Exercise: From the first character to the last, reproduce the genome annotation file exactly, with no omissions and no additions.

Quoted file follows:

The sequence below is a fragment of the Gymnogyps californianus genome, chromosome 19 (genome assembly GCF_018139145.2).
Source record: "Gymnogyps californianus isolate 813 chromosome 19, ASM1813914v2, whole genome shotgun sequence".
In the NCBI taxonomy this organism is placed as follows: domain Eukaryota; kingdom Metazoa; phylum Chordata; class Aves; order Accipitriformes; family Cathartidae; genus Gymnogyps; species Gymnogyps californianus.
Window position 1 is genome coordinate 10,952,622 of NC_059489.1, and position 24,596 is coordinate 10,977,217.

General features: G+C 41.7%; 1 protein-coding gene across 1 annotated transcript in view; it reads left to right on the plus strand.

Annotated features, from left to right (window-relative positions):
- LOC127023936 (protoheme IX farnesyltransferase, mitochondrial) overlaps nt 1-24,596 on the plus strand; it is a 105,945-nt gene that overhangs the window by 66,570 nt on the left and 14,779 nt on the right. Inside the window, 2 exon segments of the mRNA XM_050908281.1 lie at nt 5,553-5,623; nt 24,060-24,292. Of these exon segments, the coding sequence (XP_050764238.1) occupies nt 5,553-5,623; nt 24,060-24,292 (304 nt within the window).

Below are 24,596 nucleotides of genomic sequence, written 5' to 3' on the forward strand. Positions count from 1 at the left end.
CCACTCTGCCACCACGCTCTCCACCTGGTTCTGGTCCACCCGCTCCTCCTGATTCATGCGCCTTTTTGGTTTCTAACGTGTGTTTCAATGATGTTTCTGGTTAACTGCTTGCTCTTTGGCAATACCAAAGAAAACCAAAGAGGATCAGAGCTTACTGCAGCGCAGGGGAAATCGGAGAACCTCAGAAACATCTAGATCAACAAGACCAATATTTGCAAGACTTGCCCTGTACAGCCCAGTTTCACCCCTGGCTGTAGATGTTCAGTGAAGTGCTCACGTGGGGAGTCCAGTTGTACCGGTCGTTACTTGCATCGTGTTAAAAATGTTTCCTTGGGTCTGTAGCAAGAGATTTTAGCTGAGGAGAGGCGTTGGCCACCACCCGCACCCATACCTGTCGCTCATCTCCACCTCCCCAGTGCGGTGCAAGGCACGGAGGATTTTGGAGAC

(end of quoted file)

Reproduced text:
The sequence below is a fragment of the Gymnogyps californianus genome, chromosome 19 (genome assembly GCF_018139145.2).
Source record: "Gymnogyps californianus isolate 813 chromosome 19, ASM1813914v2, whole genome shotgun sequence".
In the NCBI taxonomy this organism is placed as follows: domain Eukaryota; kingdom Metazoa; phylum Chordata; class Aves; order Accipitriformes; family Cathartidae; genus Gymnogyps; species Gymnogyps californianus.
Window position 1 is genome coordinate 10,952,622 of NC_059489.1, and position 24,596 is coordinate 10,977,217.

General features: G+C 41.7%; 1 protein-coding gene across 1 annotated transcript in view; it reads left to right on the plus strand.

Annotated features, from left to right (window-relative positions):
- LOC127023936 (protoheme IX farnesyltransferase, mitochondrial) overlaps nt 1-24,596 on the plus strand; it is a 105,945-nt gene that overhangs the window by 66,570 nt on the left and 14,779 nt on the right. Inside the window, 2 exon segments of the mRNA XM_050908281.1 lie at nt 5,553-5,623; nt 24,060-24,292. Of these exon segments, the coding sequence (XP_050764238.1) occupies nt 5,553-5,623; nt 24,060-24,292 (304 nt within the window).

Below are 24,596 nucleotides of genomic sequence, written 5' to 3' on the forward strand. Positions count from 1 at the left end.
CCACTCTGCCACCACGCTCTCCACCTGGTTCTGGTCCACCCGCTCCTCCTGATTCATGCGCCTTTTTGGTTTCTAACGTGTGTTTCAATGATGTTTCTGGTTAACTGCTTGCTCTTTGGCAATACCAAAGAAAACCAAAGAGGATCAGAGCTTACTGCAGCGCAGGGGAAATCGGAGAACCTCAGAAACATCTAGATCAACAAGACCAATATTTGCAAGACTTGCCCTGTACAGCCCAGTTTCACCCCTGGCTGTAGATGTTCAGTGAAGTGCTCACGTGGGGAGTCCAGTTGTACCGGTCGTTACTTGCATCGTGTTAAAAATGTTTCCTTGGGTCTGTAGCAAGAGATTTTAGCTGAGGAGAGGCGTTGGCCACCACCCGCACCCATACCTGTCGCTCATCTCCACCTCCCCAGTGCGGTGCAAGGCACGGAGGATTTTGGAGAC